Electric vehicles: Brexit trade rules ‘could add £3,400 to car price tags’ - how does it affect UK buyers?
Electric vehicle (EV) drivers may face a £3,400 increase in car price tags unless post-Brexit trade rules are delayed, an automotive industry body warns.
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Post-Brexit rules ‘could add £3,400 to electric vehicle (EV) price tags’, warns an automotive industry body. The Society of Motor Manufacturers and Traders (SMMT) said the price hike comes into effect from the start of next year unless trade rules are delayed.
Due to a post-Brexit trade agreement, the UK and EU are set to implement tougher rules on origin requirements of EV batteries. Tariffs of 10% are due to be imposed on exports of electric cars between the UK and EU from January 1 if at least 45% of their value does not originate in the UK or EU.
Manufacturers will struggle to meet that threshold as battery production within Europe has not increased as quickly as hoped. The SMMT estimated the tariffs could result in an average price rise of £3,400 on EU-manufactured pure battery electric vehicles bought in the UK.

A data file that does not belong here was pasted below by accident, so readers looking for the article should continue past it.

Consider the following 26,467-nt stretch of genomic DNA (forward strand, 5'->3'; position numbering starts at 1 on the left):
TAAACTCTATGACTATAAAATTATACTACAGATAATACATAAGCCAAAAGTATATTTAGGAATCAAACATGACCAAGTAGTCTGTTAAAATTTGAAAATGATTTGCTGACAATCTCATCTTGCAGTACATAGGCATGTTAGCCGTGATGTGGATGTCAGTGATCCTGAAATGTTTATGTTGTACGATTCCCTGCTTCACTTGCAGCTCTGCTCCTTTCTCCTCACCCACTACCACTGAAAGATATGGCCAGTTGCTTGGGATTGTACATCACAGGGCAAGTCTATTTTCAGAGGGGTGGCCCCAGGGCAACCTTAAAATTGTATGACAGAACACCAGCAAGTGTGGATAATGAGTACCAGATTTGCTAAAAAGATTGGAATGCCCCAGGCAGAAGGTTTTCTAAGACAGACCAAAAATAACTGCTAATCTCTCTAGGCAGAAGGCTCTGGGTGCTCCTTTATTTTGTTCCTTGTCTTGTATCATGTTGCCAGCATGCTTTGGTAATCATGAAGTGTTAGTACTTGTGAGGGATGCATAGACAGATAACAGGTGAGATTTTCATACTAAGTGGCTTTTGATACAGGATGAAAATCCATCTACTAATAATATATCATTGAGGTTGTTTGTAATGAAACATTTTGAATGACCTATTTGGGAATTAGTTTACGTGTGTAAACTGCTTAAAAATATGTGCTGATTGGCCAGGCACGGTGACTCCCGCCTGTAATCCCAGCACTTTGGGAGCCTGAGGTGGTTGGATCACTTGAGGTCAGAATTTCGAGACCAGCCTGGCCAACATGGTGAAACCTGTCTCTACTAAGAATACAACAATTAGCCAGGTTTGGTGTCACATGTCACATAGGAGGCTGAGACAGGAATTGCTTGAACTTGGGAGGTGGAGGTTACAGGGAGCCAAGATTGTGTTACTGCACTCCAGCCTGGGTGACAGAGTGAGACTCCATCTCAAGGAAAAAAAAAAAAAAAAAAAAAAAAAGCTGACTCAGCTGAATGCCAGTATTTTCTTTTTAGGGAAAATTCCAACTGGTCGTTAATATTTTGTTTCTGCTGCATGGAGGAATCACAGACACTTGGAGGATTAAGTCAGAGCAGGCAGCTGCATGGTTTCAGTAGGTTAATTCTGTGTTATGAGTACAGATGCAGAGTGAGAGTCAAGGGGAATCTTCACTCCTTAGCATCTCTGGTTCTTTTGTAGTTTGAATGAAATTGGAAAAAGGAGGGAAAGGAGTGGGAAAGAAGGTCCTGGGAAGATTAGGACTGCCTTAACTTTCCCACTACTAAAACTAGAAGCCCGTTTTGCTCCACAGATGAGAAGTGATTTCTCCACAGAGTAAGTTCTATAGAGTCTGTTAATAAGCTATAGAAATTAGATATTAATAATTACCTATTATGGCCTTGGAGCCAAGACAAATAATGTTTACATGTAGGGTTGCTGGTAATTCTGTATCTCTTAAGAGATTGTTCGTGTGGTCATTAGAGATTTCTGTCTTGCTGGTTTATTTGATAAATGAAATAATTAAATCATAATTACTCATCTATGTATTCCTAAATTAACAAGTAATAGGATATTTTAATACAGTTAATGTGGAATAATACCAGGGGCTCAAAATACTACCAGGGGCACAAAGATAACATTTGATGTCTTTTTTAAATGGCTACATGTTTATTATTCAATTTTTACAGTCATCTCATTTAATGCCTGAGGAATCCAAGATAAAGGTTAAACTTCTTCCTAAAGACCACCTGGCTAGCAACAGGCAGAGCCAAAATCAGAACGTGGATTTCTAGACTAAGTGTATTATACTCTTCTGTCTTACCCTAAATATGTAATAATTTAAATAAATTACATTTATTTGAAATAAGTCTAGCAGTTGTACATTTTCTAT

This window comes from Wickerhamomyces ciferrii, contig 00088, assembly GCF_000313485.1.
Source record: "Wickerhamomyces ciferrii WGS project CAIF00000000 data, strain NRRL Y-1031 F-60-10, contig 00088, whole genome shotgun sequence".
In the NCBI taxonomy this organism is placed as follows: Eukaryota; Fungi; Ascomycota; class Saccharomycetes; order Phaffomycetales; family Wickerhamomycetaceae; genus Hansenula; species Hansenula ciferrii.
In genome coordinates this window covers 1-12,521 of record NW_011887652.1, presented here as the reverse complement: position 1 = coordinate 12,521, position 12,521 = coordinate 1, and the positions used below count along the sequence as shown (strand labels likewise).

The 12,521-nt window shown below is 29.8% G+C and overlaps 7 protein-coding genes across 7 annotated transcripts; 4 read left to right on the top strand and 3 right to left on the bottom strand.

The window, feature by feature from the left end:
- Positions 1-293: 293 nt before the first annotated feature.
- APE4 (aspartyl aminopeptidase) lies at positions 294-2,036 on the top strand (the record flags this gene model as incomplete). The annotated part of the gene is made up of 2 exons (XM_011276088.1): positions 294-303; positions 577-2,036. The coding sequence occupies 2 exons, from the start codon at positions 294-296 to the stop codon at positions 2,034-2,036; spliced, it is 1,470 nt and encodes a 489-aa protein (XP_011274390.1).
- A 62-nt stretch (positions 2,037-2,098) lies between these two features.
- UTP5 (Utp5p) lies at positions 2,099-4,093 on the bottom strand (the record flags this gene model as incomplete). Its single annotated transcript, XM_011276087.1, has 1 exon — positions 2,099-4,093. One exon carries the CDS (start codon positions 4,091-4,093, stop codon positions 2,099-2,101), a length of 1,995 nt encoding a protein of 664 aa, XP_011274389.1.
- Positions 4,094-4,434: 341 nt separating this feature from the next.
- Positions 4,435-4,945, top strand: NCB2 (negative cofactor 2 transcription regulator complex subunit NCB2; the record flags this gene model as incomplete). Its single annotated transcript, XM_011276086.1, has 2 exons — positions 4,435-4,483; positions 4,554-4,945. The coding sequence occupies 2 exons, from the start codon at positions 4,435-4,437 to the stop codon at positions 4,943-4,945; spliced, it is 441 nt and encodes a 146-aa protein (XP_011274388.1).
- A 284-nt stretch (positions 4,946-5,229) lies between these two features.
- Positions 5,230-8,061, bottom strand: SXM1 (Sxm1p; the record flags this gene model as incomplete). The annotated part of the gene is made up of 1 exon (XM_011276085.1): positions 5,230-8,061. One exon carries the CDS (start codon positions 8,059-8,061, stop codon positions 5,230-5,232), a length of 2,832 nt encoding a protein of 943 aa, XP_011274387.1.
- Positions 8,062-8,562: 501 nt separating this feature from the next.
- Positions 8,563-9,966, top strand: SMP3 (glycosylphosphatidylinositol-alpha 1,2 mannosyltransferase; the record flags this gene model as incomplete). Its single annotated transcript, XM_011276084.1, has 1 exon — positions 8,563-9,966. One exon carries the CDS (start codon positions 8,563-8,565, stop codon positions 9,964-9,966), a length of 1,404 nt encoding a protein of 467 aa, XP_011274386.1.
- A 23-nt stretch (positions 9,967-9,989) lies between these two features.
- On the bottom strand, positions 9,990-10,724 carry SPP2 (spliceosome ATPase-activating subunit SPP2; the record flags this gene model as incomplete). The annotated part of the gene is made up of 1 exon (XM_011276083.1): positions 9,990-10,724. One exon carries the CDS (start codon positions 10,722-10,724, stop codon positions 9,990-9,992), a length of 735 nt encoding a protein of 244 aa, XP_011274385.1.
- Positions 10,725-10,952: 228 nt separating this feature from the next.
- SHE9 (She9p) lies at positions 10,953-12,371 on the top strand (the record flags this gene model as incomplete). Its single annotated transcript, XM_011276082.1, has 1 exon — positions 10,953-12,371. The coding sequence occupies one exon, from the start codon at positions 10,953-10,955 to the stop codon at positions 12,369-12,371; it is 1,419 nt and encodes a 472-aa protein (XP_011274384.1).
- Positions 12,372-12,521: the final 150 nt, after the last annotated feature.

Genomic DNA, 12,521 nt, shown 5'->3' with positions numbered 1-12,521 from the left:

Nearly half (49%) of all pure battery electric vehicles bought by UK buyers are from the EU. The SMMT said conventional petrol and diesel vehicles would escape tariffs, which would “have the perverse effect of incentivising the purchase of fossil fuel-powered vehicles”.
It described a three-year delay in implementing the new rules of origin requirements as “a pragmatic solution” as it would allow time for European battery production to ramp up.
Speaking before an SMMT virtual global trade conference, the organisation’s chief executive Mike Hawes said: “UK automotive is a trading powerhouse delivering billions to the British economy, exporting vehicles and parts around the world, creating high-value jobs and driving growth nationwide.
“Our manufacturers have shown incredible resilience amid multiple challenges in recent years, but unnecessary, unworkable and ill-timed rules of origin will only serve to set back the recovery and disincentivise the very vehicles we want to sell.
“Not only would consumers be out of pocket, but the industrial competitiveness of the UK and continental industries would be undermined.
“A three-year delay is a simple, common-sense solution which must be agreed urgently.”
A Government spokesperson said: “We need a joint UK-EU solution to avoid consumers facing tariffs on electric vehicles from 2024 which do not apply to petrol and diesel cars.
“We have raised this with the European Commission and industry and are ready to work with them to find a solution within the existing structure of the Trade and Cooperation Agreement. The UK remains one of the best locations in the world for automotive manufacturing.”